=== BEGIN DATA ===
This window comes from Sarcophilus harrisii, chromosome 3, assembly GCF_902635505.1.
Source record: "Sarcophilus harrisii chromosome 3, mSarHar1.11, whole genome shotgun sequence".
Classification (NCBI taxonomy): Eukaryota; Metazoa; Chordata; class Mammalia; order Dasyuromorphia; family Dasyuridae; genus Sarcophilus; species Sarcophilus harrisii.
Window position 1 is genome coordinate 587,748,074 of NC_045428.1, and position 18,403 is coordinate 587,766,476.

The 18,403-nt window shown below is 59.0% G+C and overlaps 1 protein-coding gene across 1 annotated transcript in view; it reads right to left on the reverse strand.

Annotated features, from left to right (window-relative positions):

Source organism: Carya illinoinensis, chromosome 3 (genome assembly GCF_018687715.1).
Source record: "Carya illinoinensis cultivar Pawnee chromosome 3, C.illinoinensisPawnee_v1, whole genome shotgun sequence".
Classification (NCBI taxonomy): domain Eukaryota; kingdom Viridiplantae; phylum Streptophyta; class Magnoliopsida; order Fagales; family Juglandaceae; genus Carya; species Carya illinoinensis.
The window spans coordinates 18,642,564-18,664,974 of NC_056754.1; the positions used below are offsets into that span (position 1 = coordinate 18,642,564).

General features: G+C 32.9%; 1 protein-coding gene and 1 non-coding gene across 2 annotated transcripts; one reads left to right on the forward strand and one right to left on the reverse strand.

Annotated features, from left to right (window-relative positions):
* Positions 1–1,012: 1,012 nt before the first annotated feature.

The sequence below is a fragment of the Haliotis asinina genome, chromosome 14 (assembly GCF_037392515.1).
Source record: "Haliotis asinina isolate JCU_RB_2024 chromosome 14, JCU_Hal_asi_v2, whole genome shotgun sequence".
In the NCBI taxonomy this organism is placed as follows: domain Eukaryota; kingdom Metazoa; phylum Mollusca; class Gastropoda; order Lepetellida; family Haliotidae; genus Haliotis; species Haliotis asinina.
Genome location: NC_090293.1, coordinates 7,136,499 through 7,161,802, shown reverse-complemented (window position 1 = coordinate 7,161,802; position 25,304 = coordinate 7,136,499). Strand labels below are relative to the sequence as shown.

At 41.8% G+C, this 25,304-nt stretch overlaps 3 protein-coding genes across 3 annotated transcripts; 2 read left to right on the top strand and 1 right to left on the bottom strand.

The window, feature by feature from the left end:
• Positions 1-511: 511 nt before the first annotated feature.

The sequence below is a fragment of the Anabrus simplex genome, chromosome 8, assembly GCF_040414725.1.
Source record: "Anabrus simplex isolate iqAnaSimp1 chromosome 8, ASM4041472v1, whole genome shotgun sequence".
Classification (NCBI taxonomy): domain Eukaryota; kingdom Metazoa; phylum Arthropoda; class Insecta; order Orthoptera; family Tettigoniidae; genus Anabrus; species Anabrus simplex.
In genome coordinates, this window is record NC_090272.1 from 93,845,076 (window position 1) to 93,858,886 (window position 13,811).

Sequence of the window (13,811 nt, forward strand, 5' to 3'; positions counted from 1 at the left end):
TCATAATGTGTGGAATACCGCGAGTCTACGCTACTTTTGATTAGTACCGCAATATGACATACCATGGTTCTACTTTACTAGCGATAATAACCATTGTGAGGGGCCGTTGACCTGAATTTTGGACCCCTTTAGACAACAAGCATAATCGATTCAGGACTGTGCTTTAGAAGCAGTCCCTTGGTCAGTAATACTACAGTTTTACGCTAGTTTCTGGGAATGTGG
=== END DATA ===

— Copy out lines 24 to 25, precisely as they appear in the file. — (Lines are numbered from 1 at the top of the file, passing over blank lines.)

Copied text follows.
In genome coordinates, this window is record NC_090272.1 from 93,845,076 (window position 1) to 93,858,886 (window position 13,811).

Sequence of the window (13,811 nt, forward strand, 5' to 3'; positions counted from 1 at the left end):